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October 1965
Volume 19, Number 10

Research articles

Controlling: Ceratocystis canker of stone fruit trees
by J. E. Devay, F. L. Lukezic, W. H. English, W. J. Moller, B. W. Parkinson
| Full text HTML  | PDF  
Ceratocystis canker disease in stone fruit orchards can be prevented or controlled by wise use of mechanical harvesting equipment and by canker surgery. A new mercurial wound dressing developed by University of California researchers has been registered by the USDA for use on bark wounds of almond and prune trees. Recent discoveries concerning the associations between various insects and the fungus, Ceratocystis fimbriata, have helped to explain not only the rapid spread of this disease in orchards, but also the role of soil moisture in its development.
Milk flavor unaffected by Plastic Baler Twine
by T. A. Nickerson, R. L. Baldwin
| Full text HTML  | PDF  
Consumption of significant quantities of shredded plastic (polypropylene) baler twine had no effect on animal performance or milk flavor, in this short-term trial with dairy cattle.
New Low Intensity Ultraviolet Light Trap For Detection of Codling Moth Activity
by M. M. Barnes, M. J. Wargo, R. L. Baldwin
| Full text HTML  | PDF  
timing of insecticide sprays can be improved if direct information is available on insect activity in crop plantings. In apple, pear, and walnut orchards, detection of the activity of the adult stage of the codling moth is required for optimum use of insecticides. Many insecticides used for codling moth control are most effective for direct and residual action against the moth stage, but knowledge of moth activity is important regardless of the stage of the insect against which the insecticide is effective.
timing of insecticide sprays can be improved if direct information is available on insect activity in crop plantings. In apple, pear, and walnut orchards, detection of the activity of the adult stage of the codling moth is required for optimum use of insecticides. Many insecticides used for codling moth control are most effective for direct and residual action against the moth stage, but knowledge of moth activity is important regardless of the stage of the insect against which the insecticide is effective.
The present status of … Housefly Resistance to Insecticides … in california
by G. P. Georghiou, W. R. Bowen, E. C. Loomis, A. S. Deal
| Full text HTML  | PDF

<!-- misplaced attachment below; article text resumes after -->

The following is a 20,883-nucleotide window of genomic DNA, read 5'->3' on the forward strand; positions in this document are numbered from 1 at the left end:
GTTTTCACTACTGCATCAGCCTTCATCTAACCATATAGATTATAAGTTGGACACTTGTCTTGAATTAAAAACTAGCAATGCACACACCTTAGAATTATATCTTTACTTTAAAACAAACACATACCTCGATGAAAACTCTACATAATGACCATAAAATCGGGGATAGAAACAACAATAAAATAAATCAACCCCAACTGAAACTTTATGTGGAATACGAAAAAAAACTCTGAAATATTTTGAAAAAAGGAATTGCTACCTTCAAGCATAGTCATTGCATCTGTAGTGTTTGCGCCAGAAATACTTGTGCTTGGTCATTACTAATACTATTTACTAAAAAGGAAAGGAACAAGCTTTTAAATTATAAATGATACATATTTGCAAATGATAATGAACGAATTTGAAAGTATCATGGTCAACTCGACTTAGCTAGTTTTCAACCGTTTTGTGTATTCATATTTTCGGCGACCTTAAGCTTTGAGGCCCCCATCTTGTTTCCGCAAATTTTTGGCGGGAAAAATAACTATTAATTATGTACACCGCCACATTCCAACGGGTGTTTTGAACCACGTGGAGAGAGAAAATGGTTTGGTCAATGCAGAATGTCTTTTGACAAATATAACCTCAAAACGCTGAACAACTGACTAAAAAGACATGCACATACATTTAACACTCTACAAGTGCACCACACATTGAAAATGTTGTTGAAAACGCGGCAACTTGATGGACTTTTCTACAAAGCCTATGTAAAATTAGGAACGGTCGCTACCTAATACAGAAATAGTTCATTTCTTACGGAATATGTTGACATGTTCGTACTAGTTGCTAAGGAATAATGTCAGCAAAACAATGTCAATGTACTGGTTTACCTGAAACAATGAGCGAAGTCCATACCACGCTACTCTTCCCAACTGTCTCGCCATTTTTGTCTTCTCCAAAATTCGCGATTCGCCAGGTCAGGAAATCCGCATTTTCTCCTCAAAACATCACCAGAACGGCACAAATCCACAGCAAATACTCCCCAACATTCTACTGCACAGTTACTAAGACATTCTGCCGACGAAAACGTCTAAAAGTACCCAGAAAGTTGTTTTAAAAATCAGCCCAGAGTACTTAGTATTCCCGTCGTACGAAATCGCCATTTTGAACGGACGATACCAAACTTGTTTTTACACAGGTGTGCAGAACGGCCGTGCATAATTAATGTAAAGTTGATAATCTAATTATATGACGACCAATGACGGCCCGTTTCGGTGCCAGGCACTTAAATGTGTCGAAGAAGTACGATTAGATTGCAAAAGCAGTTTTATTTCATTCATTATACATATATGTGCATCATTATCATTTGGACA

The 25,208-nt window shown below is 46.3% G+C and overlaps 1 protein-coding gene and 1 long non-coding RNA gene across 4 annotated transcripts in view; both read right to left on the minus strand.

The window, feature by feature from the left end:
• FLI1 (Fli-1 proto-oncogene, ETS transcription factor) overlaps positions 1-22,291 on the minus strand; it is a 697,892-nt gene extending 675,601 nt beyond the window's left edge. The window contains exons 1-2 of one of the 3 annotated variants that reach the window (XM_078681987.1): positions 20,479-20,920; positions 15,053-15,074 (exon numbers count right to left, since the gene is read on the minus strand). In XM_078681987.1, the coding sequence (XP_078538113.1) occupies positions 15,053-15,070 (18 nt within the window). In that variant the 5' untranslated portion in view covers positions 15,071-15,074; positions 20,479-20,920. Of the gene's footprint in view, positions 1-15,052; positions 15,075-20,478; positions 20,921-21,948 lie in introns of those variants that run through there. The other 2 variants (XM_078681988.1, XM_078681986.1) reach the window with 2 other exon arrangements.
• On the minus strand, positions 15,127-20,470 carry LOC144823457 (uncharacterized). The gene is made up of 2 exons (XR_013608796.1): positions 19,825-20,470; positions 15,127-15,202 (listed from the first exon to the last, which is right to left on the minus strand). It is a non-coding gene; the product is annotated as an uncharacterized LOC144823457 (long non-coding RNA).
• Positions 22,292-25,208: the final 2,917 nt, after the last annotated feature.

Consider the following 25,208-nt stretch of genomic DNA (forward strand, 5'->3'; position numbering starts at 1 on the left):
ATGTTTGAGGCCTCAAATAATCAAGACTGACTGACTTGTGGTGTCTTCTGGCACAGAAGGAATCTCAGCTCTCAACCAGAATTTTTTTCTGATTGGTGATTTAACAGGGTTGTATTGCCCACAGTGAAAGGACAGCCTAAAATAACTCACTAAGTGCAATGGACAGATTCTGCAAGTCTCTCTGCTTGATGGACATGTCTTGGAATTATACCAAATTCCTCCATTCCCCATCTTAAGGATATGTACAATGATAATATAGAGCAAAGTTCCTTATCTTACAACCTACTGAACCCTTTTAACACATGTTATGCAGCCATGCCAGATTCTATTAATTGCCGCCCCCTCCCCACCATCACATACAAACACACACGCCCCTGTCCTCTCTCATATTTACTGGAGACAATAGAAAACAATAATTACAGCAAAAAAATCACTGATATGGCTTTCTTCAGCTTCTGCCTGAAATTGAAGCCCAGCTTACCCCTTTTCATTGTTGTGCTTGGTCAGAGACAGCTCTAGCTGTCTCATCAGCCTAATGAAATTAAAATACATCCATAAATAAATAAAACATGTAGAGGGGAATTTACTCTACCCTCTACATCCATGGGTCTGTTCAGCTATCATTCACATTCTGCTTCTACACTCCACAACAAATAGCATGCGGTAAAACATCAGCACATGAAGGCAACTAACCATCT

Resistance to insecticides varies with diferent fly species, areas, and materials used, but flies have been able to survive and eventually build up resistant populations despite any insecticide used to date. Resistance to new compounds appears to develop even more rapidly where flies are already resistant to an earlier used compound. Well known fly control methods including good manure management and general farm sanitation in essential as a means of reducing the need for frequent insecticide applications and thus delaying the development of resistance.
Investigations of processes in Avocado fruit ripening
by E. Bogin, A. Wallace
| Full text HTML  | PDF  
Fruits of most avocado varieties do not soften while still on the tree. Softening of picked fruit, with an accompanying increase of oxygen uptake, can be speeded by supplying chemicals to inhibit respiration of the fruit. In contrast, softening was delayed in these tests by supplying a preparation of unknown composition obtained from a bacterium grown anaerobically in a sucrose solution.
Germplasm available for new flax varieties …: With different types of oil
by D. M. Yermanos, S. C. Hemstreet
| Full text HTML  | PDF  
Flax-breeding efforts in the past have been directed toward varieties with high linolenic acid content required by paint manufacturers to impart quick-drying qualities to linseed oil. To develop new varieties with oil suitable for other industrial uses and possible use in the human diet, over 1,500 cultivated flax strains and 35 wild species were collected, screened, and analyzed by the Department of Agronomy, University of California, Riverside.
Irrigation Pumping Lifts in the San Joaquin Valley
by C. V. Moore, J. H. Snyder
| Full text HTML  | PDF  
Continued groundwater use at rates in excess of natural recharge to the ground-water basins has caused significant overdrafts in some areas of the San Joaquin Valley. This study points out the need for careful consideration of pumping unit efficiency and water costs per acre-foot, per foot of lift. Farmers in areas of highly unstable pumping lifts may need to look for supplemental irrigation water or to reorganize their systems of farming.